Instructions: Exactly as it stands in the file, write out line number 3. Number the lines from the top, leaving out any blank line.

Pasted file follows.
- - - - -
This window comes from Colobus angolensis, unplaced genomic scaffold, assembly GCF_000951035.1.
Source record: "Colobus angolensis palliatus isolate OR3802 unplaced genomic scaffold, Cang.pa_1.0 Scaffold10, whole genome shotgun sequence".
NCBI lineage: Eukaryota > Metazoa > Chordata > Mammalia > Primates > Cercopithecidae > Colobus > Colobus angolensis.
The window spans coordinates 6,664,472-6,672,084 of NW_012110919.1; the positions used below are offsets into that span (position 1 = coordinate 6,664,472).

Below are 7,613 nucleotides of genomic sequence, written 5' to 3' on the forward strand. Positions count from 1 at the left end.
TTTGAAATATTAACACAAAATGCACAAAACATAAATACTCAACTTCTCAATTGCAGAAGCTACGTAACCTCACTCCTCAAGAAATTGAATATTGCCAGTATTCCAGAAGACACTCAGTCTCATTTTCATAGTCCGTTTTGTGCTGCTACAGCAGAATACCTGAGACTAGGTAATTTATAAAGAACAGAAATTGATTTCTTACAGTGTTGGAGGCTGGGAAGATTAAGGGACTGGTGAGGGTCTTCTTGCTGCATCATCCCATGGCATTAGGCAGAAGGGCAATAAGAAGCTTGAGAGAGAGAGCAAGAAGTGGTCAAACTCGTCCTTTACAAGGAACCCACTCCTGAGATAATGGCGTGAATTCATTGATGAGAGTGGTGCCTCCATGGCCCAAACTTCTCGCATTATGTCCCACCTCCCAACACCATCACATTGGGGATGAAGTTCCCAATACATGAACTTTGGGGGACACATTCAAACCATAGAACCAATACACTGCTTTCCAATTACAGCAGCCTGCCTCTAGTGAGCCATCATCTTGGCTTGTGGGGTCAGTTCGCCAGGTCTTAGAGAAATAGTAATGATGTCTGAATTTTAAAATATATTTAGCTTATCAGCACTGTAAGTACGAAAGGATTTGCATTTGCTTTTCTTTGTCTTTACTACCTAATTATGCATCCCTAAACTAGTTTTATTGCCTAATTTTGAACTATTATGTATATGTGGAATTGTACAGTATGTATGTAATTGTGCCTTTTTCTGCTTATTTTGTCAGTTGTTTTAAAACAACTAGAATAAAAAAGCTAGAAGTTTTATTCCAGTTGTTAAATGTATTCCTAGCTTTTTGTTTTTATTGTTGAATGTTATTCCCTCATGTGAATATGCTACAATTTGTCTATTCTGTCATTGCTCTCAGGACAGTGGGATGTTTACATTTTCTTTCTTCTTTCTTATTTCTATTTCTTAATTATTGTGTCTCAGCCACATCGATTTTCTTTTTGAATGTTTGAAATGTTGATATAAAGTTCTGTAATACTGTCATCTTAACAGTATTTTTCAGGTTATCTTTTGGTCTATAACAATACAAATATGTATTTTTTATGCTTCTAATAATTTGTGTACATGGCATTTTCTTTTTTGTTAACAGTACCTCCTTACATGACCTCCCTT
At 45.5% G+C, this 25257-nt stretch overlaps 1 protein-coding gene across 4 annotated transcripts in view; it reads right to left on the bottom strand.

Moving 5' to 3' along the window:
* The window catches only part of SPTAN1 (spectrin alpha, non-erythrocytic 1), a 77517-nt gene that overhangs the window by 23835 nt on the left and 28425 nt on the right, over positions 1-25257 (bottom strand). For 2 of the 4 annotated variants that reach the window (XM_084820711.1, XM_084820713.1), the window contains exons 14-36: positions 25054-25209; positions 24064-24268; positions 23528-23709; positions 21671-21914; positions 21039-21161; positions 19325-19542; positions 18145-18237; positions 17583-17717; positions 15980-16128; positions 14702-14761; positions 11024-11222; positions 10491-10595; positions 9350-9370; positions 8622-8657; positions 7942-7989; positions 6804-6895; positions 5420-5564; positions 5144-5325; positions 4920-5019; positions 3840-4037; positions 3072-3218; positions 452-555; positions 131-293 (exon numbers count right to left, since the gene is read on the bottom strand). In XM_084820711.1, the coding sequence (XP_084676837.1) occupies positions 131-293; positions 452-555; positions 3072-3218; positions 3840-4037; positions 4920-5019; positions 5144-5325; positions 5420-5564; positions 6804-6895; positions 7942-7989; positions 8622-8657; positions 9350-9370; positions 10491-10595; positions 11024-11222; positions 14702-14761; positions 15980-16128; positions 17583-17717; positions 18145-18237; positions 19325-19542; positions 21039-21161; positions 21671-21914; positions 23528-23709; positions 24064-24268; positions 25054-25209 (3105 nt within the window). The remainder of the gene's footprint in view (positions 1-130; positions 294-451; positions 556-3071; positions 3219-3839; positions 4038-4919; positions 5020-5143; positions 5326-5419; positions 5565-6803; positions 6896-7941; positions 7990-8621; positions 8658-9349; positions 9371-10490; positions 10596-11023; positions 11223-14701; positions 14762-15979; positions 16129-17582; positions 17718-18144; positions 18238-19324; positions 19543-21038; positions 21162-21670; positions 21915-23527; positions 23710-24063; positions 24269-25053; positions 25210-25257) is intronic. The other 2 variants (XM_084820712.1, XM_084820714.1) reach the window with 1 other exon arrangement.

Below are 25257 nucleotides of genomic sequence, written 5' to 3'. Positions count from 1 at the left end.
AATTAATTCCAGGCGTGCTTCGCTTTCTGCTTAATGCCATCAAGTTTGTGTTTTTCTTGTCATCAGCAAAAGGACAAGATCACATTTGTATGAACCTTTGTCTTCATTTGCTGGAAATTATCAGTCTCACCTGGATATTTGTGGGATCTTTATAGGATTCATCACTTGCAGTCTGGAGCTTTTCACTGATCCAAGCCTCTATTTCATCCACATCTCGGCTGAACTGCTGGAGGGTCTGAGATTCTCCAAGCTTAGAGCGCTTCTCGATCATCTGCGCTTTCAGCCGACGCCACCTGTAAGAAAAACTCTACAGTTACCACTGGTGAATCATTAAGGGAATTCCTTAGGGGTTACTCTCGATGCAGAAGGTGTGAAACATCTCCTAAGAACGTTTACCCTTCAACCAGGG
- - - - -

NCBI lineage: Eukaryota > Metazoa > Chordata > Mammalia > Primates > Cercopithecidae > Colobus > Colobus angolensis.